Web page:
bsr.w   _WaitAWhile
                move.w  #0,( 180,a0)
                bra.w   _ChecksumOK

_Loader         move.w  #8,(4,a6)               ;Retry count perhaps?
                move.w  (0,a6),d0
                btst    #0,d0                   ;Test for odd number
                beq.b   _MoveTracks             ;If it's even, skip ahead
                andi.b  # FB,( 100,a2)          ;Select top of disk
                bra.b   _WaitDiskReady

_MoveTracks     ori.b   #4,( 100,a2)            ;Select bottom of disk
                andi.b  # FD,( 100,a2)          ;Direction inwards, bit 0
                andi.b  # FE,( 100,a2)          ;to 1, then 0, then 1
                ori.b   #1,( 100,a2)            ;(step a track)
                bsr.w   _Delay                  ;3ms delay
_WaitDiskReady  btst    #5,(0,a1)               ;Wait for the disk drive
                bne.b   _WaitDiskReady          ;to be ready
                clr.w   (dsklen,a0)             ;Track length = 0
                move.w  # 8210,(dmacon,a0)      ;Enable disk DMA
                move.w  # 8400,(adkcon,a0)      ;Word sync
                move.w  # A245,(dsksync,a0)     ;Sync =  a245
                move.l  # 7C000,(dskpt,a0)      ;Destination for MFM
                move.w  # 9C00,(dsklen,a0)      ;Write to disk length
                move.w  # 9C00,(dsklen,a0)      ;twice to start disk DMA
_WaitDiskInt    move.w  ( 1E,a0),d0             ;Wait for the disk
                andi.w  #2,d0                   ;interrupt to show data
                beq.b   _WaitDiskInt            ;has finished loading
                move.w  d0,( 9C,a0)             ;Acknowledge interrupt
                clr.w   (dsklen,a0)             ;Clear track length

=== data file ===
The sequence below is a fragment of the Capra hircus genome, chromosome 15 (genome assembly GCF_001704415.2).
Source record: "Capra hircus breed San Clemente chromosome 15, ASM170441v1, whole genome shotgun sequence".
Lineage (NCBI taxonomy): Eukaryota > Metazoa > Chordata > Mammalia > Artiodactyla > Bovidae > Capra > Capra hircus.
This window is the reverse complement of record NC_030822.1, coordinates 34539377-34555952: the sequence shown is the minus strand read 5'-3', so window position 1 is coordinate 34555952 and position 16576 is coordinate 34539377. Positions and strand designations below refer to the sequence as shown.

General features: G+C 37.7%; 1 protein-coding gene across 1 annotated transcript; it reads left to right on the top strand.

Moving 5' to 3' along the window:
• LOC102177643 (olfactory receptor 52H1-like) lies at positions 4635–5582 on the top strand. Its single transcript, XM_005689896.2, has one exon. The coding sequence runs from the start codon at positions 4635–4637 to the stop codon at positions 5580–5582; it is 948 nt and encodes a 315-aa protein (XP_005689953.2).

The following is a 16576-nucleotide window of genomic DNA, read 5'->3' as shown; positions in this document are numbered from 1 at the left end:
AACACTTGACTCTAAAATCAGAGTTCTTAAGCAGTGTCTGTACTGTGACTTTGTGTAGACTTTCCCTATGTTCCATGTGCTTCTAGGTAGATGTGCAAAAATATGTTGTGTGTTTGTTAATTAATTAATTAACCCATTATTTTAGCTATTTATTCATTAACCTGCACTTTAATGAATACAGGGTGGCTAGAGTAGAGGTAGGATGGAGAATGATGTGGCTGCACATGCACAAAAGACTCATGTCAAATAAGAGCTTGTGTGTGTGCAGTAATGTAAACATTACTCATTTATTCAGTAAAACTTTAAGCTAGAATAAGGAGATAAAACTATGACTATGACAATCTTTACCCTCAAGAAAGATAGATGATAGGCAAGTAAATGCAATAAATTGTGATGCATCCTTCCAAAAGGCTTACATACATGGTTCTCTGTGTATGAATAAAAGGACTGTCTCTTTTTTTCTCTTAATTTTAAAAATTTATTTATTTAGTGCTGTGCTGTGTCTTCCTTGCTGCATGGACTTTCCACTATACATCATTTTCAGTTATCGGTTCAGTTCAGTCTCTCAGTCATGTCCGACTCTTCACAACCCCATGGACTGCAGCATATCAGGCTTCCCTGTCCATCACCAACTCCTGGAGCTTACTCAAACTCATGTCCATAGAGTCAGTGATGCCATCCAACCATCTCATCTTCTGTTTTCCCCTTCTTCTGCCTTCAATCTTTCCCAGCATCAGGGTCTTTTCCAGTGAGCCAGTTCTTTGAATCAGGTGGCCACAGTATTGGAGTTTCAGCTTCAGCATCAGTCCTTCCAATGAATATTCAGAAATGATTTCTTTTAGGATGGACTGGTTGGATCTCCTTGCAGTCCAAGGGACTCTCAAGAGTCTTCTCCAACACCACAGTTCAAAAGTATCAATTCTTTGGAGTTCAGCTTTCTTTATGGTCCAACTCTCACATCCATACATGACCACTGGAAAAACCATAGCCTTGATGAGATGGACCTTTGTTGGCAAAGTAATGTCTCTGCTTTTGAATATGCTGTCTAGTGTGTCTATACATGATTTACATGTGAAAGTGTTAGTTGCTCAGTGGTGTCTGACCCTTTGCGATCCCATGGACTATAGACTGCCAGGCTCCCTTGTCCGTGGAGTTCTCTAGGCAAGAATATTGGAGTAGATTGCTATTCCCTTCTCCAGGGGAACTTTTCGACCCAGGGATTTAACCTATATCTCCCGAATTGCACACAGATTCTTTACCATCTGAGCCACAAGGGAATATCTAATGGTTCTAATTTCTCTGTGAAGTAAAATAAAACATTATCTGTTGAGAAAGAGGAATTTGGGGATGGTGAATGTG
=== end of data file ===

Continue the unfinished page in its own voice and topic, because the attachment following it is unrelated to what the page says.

lea     ( 7C002).l,a3           ;a3 = Start of data (one
                movea.l a5,a4                   ;word past first sync)
                move.l  # 55555555,d3           ;MFM Mask
                move.w  (a3)+,d2                ;Merge 2 MFM words of
                move.w  (a3)+,d1                ;data into one word
                and.w   d3,d2
                and.w   d3,d1
                add.w   d2,d2
                or.w    d2,d1
                cmp.w   (0,a6),d1               ;Check track number is
                beq.b   _TrackNumberOK          ;what we expected
                move.w  # FF,(color,a0)         ;Cyan background to show
                bsr.w   _WaitAWhile             ;error and wait a bit
_TrackNumberOK  moveq   #0,d4
                move.w  # 5FF,d6                ;Decode  600-1 longs
_DecodeLoop     move.l  ( 1804,a3),d1           ;Read even longword
                and.l   d3,d1                   ;Mask out clock bits
                move.l  (a3)+,d2                ;Read odd longword
                and.l   d3,d2                   ;Mask out clock bits
                add.l   d2,d2                   ;Rotate odd bits left
                or.l    d2,d1                   ;Merge odd and even bits
                add.l   d1,d4                   ;Add to checksum
                move.l  d1,(a4)+                ;Store decoded longword
                dbra    d6,_DecodeLoop          ;Decode rest of track
                move.l  ( 1804,a3),d1           ;Read even longword
                and.l   d3,d1                   ;Mask out clock bits
                move.l  (a3)+,d2                ;Read odd longword
                and.l   d3,d2                   ;Mask out clock bits
                add.l   d2,d2                   ;Rotate odd bits left
                or.l    d2,d1                   ;Merge odd and even bits
                not.l   d4
                cmp.l   d4,d1                   ;Compare checksum from
                beq.b   _ChecksumOK             ;data with expected value
                subq.w  #1,(4,a6)               ;Checksum did not match so
                beq.w   _FatalError             ;decrement retry count
                move.w  #15,(color,a0)          ;Blue background
                bra.w   _WaitDiskReady

_ChecksumOK     movea.l a4,a5                   ;Move destination address
                move.w  (0,a6),d1               ;Read previous track
                addq.w  #1,d1                   ;number, add one and
                move.w  d1,(0,a6)               ;store this new value
                lsr.w   #1,d1                   ;Divide track number by 2
                move.w  d1,(2,a6)               ;to get cylinder and store
                dbra    d7,_Loader              ;Loop around loading
                rts

_WaitAWhile     move.l  d0,-(sp)
_WaitButtonDown btst    #6,( BFE001).l
                bne.w   _WaitButtonDown
                move.w  # FFFF,d0
_SmallDelay     nop
                dbra    d0,_SmallDelay
_WaitButtonUp   btst    #6,( BFE001).l